Tips on making the Tracker Bar and Crankshaft
by Noel Maw
|Making the Tacker Bar
To overcome the difficulty of accurately spacing the holes in the tracker bar, I made a drilling jig out of 1/4" (8mm) plate. To do this I used a mill/drill which, if you haven't seen one, is a small machine tool where the work table moves horizontally relative to the drill head. This can be done with great accuracy using hand-wheels graduated in inches or millimetres. I drilled the first hole then indexed the work table across exactly the right amount for the next hole. I repeated this procedure for the twenty holes remembering that the spacing for the bass pipes is greater. I found that drilling a pilot hole with a lathe centre drill was necessary to prevent the 4mm (or 6mm) drill wandering. In use, the tracker bar blank is clamped between the jig and a piece of thickish wood so that, when the drill breaks through the back of the blank, it exits cleanly. The jig can be used again and again.
This, in my opinion (and for someone like me with poor eyesight), is by far the easiest way to achieve the accuracy needed. If you cannot lay hands on a mill/drill then may I suggest you trot along and join your nearest Model Engineering Society. You will find that they will welcome you and you will have access to all the practical help you will ever need. Model engineering and organ building have so much in common.
Another small change that I thought would be worthwhile was to use a 4 1/2mm punch for my music rather than the recommended 4mm. I argued that cumulative tolerances between the music roll and the tracker bar might cause a slight misalignment of the holes - if they are both sized exactly the same. So adding 1/2mm to the punched holes would help to overome this potential defect I thought. It certainly works, and seems to have no ill effects.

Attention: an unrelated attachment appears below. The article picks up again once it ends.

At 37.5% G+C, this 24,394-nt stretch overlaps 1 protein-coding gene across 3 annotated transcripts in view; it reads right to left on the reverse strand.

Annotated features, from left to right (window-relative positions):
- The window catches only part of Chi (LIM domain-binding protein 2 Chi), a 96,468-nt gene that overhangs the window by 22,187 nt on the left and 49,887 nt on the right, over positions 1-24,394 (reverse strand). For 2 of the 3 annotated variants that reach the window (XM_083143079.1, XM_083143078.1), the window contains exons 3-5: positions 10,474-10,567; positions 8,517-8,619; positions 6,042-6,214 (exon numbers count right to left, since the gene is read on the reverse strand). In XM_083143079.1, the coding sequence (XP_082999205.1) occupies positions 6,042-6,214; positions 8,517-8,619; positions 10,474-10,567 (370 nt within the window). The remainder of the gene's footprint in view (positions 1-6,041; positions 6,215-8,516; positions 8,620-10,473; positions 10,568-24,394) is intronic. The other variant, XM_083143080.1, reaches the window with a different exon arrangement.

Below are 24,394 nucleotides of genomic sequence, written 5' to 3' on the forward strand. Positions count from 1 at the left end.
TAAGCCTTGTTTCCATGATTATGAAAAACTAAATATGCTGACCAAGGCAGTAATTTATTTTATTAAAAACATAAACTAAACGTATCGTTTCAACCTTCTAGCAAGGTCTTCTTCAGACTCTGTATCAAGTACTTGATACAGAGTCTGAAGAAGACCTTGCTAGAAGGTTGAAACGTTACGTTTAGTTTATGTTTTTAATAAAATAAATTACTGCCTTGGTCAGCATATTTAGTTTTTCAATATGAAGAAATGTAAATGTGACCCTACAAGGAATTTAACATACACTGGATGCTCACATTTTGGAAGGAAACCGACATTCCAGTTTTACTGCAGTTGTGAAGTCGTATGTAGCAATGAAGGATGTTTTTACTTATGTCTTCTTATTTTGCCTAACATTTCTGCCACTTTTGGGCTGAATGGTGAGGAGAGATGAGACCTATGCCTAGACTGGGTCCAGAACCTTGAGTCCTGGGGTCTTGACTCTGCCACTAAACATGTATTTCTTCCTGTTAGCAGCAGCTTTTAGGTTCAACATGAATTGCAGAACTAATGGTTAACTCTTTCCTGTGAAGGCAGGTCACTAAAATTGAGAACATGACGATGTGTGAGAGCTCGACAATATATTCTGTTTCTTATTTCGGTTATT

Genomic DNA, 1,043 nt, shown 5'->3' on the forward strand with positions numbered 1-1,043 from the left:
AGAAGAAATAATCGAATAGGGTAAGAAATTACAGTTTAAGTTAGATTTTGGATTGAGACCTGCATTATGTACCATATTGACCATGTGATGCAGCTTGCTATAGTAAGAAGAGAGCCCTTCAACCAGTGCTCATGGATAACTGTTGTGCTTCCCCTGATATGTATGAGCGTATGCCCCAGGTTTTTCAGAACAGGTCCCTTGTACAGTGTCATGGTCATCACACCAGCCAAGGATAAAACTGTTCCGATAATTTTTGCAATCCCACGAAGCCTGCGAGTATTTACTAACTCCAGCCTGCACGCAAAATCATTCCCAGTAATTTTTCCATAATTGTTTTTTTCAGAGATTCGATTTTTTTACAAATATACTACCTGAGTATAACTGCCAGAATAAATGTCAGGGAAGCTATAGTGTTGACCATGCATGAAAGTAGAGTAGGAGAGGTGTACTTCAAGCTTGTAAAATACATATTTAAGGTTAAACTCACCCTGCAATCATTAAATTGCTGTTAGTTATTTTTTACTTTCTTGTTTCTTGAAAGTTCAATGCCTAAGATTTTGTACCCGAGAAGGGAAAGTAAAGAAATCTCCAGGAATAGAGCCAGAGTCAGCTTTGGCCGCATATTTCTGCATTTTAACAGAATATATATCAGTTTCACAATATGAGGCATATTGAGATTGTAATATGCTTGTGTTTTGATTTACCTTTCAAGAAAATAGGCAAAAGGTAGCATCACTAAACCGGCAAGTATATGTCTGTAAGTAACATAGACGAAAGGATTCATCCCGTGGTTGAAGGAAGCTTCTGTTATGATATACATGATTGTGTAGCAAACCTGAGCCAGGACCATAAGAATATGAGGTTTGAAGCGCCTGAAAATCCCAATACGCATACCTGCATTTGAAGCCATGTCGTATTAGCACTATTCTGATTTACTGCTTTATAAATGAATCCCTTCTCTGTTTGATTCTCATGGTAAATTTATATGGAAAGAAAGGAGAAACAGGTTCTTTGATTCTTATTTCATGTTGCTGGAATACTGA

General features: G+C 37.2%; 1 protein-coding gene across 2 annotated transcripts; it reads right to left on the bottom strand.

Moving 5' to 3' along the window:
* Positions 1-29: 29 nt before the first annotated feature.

Still on tracker bars: I was in our local school stationers and I found that I can still buy boxwood school rulers. By chance these are exactly the right shape for the tracker bar top blank. All I needed to do was to sand off the graduations and figures and the job was ready to be drilled. The wood of these rulers is strong, dense and stable and you can make two tracker bars out of one ruler, cost 40 pence!
Making the Crankshaft (without
I increased the web thickness of the cranks to 1/4" (depth half inch) and the shafts to 5/16" diameter (or the metric equivalents). My sketch, I hope, makes things clear. The webs were drilled and reamed in pairs. There is no additional work here because you have to do that if you silver solder or weld. I assembled the crank to check that everything was OK then I dismantled it and gave the whole thing a thorough clean. I used my stock of carbon tetrachloride for this but you might not wish to use CTC because it is a bit nasty. I am told that isopropyl alcohol is just as good but I have no experience of it. Then I re-assembled the job using LoctiteType 601. Perhaps unnecessarily I left the job overnight to cure. Finally I drilled the webs where I show in the sketch, using a number 52 drill, and then I drove in 1/16" diameter roll pins. The finished crank retained its shape well and it looks nice and clean and polished. Again the local Model Engineering Club will take an interest in the job.
Steel stock, roll pins and Loctite can be bought from:
Good Luck! Noel Maw.
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